If You Love 'Em, Keep 'Em

Sean Conrad

Managers are forever looking for ways to improve their team's performance – be it the latest business book, closing technique or marketing automation tool. But they often overlook a valuable tool that's right under their noses: their organization's talent management practices.

Talent management is generally defined as the set of practices and processes used to manage recruitment, performance, goals setting, development, succession and compensation.

Here's a look at how you can leverage some talent management best-practices to improve your staff's performance.

Identify the competencies that underpin success and develop them in your employees.
In talent management, competencies are about “how” you accomplish work. They are the behaviors, skills or values that lead to high performance in a role. So if you want to improve individual and team performance, first stop and examine the performance of your top people. What are the specific competencies they demonstrate that lead to their success?

As Richard Libin suggests, they might be accountability, communication, comprehension and consistency. Or they might be things like customer focus, industry knowledge, strategic thinking or data analysis. The competencies, or at least the way they are exhibited or demonstrated, should be unique to your organization, so identifying them and defining them as they are used in your business is vital.

Then communicate these job specific competencies to your staff. Have managers work with their teams to evaluate employee proficiency at these competencies and help them further develop them. Identify a complement of learning activities that are proven to expand and deepen these competencies, and then leverage them to improve employee performance.

And periodically review and revise your list of key sales and marketing competencies to ensure they're still the most important and appropriate ones.

Assign SMART, aligned goals.
There are three recognized talent management best practices for setting individual goals:

  • Making sure all goals (individual and organizational) are SMART – specific, measurable, achievable, relevant and time-bound.
  • Ensuring each individual employee goal in some way supports a higher-level organizational goal and is linked to it.
  • Revisiting goals at least quarterly.

Set goals that are achievable.
There is nothing more demoralizing that being setup for "failure" with an unrealistically high lead target or sales quota under the misguided view that it will encourage high performance.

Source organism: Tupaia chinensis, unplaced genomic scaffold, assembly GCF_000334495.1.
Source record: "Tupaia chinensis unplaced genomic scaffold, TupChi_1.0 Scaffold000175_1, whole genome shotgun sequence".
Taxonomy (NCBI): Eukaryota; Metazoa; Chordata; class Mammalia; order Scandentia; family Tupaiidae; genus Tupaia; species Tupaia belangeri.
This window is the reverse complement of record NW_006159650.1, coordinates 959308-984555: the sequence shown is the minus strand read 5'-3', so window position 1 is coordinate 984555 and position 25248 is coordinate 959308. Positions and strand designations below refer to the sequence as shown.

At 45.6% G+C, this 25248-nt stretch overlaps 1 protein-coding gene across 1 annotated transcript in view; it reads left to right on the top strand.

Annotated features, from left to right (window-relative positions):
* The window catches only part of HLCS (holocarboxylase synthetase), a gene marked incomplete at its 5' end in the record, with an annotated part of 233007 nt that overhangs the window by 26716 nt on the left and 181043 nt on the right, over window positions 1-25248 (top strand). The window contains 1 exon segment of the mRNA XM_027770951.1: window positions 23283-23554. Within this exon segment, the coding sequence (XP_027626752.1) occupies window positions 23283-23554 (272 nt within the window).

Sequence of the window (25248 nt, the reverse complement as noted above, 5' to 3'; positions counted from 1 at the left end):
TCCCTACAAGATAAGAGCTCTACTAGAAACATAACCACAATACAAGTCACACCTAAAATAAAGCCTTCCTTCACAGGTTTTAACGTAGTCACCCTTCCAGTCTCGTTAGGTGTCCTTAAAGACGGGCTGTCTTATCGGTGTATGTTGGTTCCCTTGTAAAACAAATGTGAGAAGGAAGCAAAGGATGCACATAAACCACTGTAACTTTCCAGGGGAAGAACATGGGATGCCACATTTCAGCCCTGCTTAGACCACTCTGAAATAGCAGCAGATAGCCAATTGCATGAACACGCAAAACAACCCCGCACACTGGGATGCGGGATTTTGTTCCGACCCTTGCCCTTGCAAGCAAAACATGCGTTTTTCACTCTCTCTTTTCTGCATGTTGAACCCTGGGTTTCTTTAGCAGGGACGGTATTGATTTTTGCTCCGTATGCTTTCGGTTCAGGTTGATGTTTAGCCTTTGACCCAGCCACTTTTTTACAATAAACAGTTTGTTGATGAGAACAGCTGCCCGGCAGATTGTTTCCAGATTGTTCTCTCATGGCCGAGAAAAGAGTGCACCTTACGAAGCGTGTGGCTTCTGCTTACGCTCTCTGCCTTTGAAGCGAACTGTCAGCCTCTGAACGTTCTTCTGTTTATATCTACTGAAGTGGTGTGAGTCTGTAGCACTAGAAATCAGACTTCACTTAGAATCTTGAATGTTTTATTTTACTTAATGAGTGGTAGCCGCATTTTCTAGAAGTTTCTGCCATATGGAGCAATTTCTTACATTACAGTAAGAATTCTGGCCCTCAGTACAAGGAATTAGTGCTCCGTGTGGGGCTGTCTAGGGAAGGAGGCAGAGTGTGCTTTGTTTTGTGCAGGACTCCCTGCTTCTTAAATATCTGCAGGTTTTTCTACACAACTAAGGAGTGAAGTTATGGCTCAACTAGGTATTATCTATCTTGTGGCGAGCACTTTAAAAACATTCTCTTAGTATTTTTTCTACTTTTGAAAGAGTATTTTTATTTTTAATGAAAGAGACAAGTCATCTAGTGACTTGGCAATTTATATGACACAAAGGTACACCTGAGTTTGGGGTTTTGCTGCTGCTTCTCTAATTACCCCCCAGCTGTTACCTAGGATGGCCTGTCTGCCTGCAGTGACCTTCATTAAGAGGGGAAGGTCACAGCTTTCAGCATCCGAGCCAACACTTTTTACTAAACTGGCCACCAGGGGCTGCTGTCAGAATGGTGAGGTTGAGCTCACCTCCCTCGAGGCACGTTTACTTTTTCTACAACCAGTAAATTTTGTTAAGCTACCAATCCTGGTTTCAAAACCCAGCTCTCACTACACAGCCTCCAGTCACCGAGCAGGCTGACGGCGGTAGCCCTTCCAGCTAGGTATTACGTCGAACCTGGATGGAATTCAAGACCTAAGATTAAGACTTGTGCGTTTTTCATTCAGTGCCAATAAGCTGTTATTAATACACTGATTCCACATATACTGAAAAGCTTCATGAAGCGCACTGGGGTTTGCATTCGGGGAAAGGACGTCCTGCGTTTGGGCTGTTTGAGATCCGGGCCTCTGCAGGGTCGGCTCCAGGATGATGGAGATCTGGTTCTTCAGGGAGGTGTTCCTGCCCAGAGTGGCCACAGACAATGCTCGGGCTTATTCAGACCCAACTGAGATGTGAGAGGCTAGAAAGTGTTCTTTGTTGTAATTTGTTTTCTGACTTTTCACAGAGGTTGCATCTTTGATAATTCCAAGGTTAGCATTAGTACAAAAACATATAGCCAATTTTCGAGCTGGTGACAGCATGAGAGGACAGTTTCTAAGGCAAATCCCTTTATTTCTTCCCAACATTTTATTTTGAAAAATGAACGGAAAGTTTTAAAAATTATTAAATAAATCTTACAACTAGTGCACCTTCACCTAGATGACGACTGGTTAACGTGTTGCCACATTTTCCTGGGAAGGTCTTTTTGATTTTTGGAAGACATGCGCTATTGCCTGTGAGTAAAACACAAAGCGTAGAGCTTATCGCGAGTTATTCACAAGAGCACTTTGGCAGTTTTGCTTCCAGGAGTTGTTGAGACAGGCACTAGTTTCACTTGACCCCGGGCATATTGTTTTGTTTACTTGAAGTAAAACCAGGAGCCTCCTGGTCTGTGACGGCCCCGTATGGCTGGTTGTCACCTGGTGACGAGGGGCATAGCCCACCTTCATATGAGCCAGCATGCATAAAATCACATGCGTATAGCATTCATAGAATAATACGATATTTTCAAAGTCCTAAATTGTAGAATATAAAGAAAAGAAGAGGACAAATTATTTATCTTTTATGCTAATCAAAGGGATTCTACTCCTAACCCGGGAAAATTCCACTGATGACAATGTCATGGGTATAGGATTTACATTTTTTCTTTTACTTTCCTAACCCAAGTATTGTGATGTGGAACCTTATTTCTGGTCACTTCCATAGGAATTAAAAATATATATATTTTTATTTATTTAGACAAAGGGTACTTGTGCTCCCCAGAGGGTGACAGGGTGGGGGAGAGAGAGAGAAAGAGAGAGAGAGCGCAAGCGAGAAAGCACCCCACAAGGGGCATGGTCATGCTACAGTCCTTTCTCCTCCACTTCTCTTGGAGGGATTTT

Making sure individual goals are linked to organizational goals is important for giving not only sales and marketing but all employees a larger context for their work. This has been shown to contribute to employee engagement and high performance.

And research shows that organizations that revisit goals at least quarterly have better financial results. Regular revisiting of goals allows you to check in on progress, take corrective actions where necessary, and even adjust goals to accommodate market or economic changes, changes in strategy or priorities, and even changes in personal or departmental circumstances.

Provide ongoing coaching and feedback.
Talent management best practices call for managers and their staff to maintain an ongoing, two-way dialogue about performance. The manager's chief role is to coach their employees and support their performance and development. This means helping staff hone their skills, celebrating successes, identifying potentially limiting attitudes, behaviors and actions, and challenging staff to deliver their best, on a daily basis.

Recognize and reward high performance.
Another talent management best practice that helps to drive performance is to recognize and reward high-performance, not simply pay people to "show up". But recognition and rewards go beyond any pay for performance compensation scheme. It also means giving public praise and recognition for accomplishments like signing an important deal, achieving quarterly targets, providing a stellar prospect experience or demonstrating tenacity. Employees need to feel valued for what they do. While the monetary rewards are important, so are the “thank yous” and “Way to gos.”

Foster accountability.
Your talent management practices help foster accountability by keeping a focus on individual and organizational performance. By aligning and managing goals, identifying and developing competencies, regularly reviewing performance and progress, fostering employee development and career progression, recognizing and rewarding performance, and hiring high-performers who are a right fit for the organization, you continually communicate the importance of accountability and high-performance throughout the organization. And that leads to improved performance for employees as well as for the organization overall.

Sean Conrad works in sales, as a senior product analyst at Halogen Software. He helps his team continually sharpen its product knowledge, and stay in touch with customer needs and talent management best practices. He’s a regular contributor to the Halogen blog as well as a host of other industry publications.